Back in the silent movie days, a popular serial involved the escapades of the Keystone Kops. They were a frenetic bunch, but ultimately so incompetent they couldn’t do much of anything. They would run this way and that, stumbling about and generally more successful at running into walls and slipping on banana peels than solving crimes. As a vaudeville act, they were hilarious. As a police force, not so much.
Watching economists from the Keynesian school is a lot like watching those old silent films. They trip over each other in explaining why the economy is moribund and what should be done about it. Never mind that everything in the Keynesian playbook has been tried (and predictably, failed). Fiscal stimulus: over the past 30 months, the federal government has pumped in $2.5 trillion over and above previous spending levels – and GDP is declining after inflation, not growing. Monetary stimulus: the Federal Reserve burned through two rounds of pumping cash into the economy. No growth, but inflation is growing exponentially each quarter. Now the Fed is planning on QE3 – pumping even more cash into an economy that has more cash than can be spent.
Keynesians love to point out that their economic theories are borne out by their successes in the Great Depression. But that assumes that those policies were successful. It seems pretty doubtful that they were. For instance, here in the US, the government did manage to achieve an aggregate GDP growth rate of 9.68% between 1933 and 1940. But in order to achieve that growth, the federal government increased spending by 110% from 1932 levels. In raw numbers, the government spent just shy of $61 billion during those 7 years. But GDP only grew by $47 billion. Remove the government spending, and the economy actually shrank by 26%. That’s a pretty dubious success.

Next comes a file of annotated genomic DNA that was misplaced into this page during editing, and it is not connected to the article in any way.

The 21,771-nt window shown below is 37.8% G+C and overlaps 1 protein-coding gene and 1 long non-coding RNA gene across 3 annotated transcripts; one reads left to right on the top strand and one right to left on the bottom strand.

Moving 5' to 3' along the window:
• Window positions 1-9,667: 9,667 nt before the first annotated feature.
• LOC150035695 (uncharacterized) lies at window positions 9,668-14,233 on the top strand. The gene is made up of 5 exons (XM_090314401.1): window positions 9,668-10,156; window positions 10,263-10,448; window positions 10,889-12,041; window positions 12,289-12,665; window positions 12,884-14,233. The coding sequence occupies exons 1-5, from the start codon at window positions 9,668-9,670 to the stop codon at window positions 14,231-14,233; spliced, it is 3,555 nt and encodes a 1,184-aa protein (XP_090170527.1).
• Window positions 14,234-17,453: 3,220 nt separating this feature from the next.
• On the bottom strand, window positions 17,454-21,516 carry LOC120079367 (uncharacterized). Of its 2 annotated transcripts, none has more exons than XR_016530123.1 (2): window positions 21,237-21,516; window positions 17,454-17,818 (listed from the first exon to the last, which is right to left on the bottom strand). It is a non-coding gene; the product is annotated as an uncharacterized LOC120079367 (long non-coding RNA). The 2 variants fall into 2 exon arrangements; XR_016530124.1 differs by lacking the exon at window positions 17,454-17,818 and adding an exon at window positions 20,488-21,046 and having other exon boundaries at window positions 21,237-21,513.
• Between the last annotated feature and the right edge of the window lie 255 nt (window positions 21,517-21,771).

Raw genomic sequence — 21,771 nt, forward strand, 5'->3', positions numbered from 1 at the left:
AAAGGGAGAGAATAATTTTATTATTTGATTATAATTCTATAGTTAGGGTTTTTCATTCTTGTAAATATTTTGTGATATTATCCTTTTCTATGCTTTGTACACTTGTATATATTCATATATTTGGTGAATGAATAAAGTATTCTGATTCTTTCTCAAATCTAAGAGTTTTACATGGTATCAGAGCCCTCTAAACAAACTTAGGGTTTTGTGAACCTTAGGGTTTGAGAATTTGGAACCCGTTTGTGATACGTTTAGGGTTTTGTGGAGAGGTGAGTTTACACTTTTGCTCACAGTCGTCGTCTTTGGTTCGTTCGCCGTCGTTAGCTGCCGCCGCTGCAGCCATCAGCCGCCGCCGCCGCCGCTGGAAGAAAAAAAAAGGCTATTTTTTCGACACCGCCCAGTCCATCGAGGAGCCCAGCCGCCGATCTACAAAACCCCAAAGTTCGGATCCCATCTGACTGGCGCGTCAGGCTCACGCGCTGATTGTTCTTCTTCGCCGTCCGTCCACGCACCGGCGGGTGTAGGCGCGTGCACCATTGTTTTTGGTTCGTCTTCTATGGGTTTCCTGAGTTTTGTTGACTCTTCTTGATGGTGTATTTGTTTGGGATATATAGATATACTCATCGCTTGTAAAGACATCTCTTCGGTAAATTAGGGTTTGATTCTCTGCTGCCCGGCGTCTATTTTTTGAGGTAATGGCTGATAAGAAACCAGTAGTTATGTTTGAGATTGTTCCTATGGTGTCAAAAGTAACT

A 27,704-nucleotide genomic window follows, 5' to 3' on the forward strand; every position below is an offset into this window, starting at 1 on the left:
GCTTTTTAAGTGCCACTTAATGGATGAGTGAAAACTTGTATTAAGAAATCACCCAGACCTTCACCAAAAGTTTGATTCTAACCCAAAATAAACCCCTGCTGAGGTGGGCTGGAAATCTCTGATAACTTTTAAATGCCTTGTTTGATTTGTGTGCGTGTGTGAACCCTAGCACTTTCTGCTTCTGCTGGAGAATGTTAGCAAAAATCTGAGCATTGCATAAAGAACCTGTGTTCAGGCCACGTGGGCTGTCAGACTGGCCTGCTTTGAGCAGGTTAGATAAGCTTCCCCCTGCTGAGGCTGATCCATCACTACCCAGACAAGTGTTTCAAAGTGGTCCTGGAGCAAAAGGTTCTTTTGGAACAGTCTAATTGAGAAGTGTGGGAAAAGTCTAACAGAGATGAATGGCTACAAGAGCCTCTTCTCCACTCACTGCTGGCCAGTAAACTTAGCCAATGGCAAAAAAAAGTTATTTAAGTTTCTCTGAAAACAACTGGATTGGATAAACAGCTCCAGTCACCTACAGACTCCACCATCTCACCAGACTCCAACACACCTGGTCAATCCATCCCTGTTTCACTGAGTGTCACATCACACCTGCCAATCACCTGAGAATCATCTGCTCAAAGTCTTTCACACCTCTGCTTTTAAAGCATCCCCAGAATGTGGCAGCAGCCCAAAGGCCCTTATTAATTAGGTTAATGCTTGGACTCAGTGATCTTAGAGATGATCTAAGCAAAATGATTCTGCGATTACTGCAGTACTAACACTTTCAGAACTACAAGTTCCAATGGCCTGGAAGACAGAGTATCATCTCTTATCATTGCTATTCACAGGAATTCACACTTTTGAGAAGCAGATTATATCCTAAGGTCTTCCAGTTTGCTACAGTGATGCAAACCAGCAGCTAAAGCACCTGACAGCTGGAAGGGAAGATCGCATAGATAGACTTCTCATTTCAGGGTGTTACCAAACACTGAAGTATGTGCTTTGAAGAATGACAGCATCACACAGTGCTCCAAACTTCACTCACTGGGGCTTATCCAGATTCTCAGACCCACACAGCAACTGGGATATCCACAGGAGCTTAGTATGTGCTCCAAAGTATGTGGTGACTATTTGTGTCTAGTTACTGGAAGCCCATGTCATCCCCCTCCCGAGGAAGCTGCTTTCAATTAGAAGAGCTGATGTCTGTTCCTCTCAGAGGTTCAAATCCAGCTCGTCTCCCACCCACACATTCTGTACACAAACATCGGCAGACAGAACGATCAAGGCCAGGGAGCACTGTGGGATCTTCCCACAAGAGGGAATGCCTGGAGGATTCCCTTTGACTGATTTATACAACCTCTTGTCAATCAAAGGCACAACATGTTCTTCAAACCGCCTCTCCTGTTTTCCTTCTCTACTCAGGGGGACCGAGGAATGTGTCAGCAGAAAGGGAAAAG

In fact, that’s exactly what happened in 1937: Congress slashed spending, and the economy promptly declined 4.64%. Rather than create sustainable growth, all that government largesse accomplished was an economy that was reliant on government largesse. Entrepreneurship, innovation and efficiency were replaced as keys to success by graft, corruption and political machines. (There was a reason Frank Capra’s Mr. Smith Goes to Washington struck a nerve when released in 1939).
Equally important – and hugely different – from today is the amount of debt headroom FDR had when deciding on a Keynesian approach. In 1932, total federal debt amounted to 51% of GDP. By 1940, that had risen to 71%. In 2008, total debt was already approaching 100% GDP and we’ve since surpassed that.
The liberal wing of politcracy wants a return to full-blown Keynesian economics. If we go down that path, by 2020 the federal government will account for 8 out every 10 dollars spent in the US – but the government will need to borrow 9 out of every 10 dollars it spends.
Maybe our President thinks that kind of vaudeville act is one worth emulating. But I doubt many other Americans agree with him.